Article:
Over the weekend, I spent time with a 14 year old girl who shared with me that nobody at her school likes her, no one in her small group at church likes her and her parents don’t really know her. I don’t know about you, but this sounds just like I felt when I was 14: insecure, unsure, approval seeking. I grew up in a one [flashing] stop light town, along with ~2,500 other souls. Our town was smack dab in the middle of nowhere, Washington, about 3 hours from the closest city with a mall. Everyone knew my story, my parents’ stories and the stories of my extended family. If there was anything they didn’t know about me, they felt free to fill in the blanks with their very own opinions – sometimes kind, sometimes ugly. When my parents bought my younger brother and I cars when we were 16 and 18 respectively, the mother of one of my best friends went around town telling other parents that I must be ‘bad news’ because my parents had bought a nicer car for my brother than for me. The reality was that we’d both chosen the cars we’d been given and my dad had worked out a deal in that he would purchase several upgrades for my brother’s car, but that there wouldn’t be any argument when he took this more fuel efficient car on his monthly trips to dental meetings in Seattle.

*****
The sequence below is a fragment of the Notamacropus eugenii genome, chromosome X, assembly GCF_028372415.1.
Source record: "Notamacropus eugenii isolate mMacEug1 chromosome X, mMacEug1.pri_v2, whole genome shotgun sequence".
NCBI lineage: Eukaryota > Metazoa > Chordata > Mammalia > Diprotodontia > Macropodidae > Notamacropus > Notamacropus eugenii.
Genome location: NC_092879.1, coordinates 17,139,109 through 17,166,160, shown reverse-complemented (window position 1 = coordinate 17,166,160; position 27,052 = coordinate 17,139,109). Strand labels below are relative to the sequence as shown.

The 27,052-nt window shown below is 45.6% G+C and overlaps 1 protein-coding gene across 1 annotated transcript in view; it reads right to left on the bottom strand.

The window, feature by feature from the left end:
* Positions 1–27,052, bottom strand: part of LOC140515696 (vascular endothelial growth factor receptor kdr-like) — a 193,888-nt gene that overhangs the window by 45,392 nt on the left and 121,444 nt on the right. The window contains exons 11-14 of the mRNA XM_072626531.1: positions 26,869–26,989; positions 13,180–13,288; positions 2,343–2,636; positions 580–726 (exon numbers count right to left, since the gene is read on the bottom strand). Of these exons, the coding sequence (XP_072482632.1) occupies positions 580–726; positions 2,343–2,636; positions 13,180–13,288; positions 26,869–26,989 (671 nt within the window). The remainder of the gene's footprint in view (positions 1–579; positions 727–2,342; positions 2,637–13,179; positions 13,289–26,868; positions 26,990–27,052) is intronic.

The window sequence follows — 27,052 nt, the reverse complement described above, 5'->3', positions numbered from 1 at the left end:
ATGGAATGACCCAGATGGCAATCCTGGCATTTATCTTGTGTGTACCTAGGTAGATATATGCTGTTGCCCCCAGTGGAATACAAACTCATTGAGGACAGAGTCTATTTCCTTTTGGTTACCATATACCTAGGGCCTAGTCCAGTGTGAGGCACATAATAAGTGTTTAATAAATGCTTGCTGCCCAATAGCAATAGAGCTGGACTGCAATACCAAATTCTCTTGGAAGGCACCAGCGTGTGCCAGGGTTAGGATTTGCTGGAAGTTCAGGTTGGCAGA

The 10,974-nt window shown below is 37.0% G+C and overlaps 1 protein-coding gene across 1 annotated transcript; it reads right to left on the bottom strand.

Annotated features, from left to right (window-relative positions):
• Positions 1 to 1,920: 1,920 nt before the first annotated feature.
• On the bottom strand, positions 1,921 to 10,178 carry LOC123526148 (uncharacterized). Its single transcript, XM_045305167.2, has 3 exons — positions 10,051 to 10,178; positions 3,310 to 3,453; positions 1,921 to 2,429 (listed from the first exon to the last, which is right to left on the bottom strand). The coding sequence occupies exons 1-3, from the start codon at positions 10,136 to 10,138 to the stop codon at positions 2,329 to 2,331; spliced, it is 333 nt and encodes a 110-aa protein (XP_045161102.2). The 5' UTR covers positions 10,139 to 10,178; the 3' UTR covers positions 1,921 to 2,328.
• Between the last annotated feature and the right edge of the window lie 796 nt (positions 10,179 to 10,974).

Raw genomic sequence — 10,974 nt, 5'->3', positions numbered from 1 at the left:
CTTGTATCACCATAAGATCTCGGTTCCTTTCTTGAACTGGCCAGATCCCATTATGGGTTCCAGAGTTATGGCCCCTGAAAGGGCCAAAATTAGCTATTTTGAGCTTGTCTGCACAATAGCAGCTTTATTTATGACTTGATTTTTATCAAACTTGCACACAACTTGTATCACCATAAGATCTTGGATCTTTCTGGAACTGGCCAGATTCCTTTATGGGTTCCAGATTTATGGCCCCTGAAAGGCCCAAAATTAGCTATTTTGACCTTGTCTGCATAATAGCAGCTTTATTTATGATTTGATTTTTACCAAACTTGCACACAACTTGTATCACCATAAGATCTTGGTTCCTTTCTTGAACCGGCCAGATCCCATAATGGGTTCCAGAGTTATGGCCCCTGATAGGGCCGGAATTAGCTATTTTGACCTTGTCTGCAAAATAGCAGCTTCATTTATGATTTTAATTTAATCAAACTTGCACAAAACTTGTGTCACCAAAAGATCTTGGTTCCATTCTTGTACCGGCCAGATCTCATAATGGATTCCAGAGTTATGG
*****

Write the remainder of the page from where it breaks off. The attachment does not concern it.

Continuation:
In High School, I participated in volleyball, cheerleading, tennis, drama, Future Business Leaders of America, Future Homemakers of America, Student Government, choir, church youth group and was an exchange student to France during my Junior year. If this were a movie or a YA novel, this list of activities would be used to demonstrate how athletic and talented I was. But then, we get back to the fact that there were only 100 of us in my class and you realize that talented or not, we all got to participate as a reward for merely showing up in the correct uniform. I was awarded Most Inspirational Player in Volleyball, which is the equivalent of ‘You Suck, but You Cheer Really Loud’; I was cheer captain, but couldn’t even do a cartwheel so I think this was more in recognition of my ability to organize events and make copies of our cheer books; I don’t think they even had a C-Squad in tennis until I showed up with my racquet. Needless to say, you won’t hear my name memorialized in the hallways of my alma mater as the star of anything. At graduation, I was surprised to be handed a gold cord to wear, symbolizing graduating with honors. All those wearing these cords were lined in chairs by GPA – I was the last before the order was switched to alphabetical. I remember the sting of feeling as though love was nothing but conditional: if you dressed and acted the right way, your school friends would accept you; if you were ‘good’ enough, your church friends would accept you; if your grades were high enough, your parents would accept you. The problem with trying to measure your worth as compared to others is that there will always be someone who you think is ‘better’ than you in one of the categories you’ve decided to track. Other girls might be skinnier or funnier or more athletic or better at math.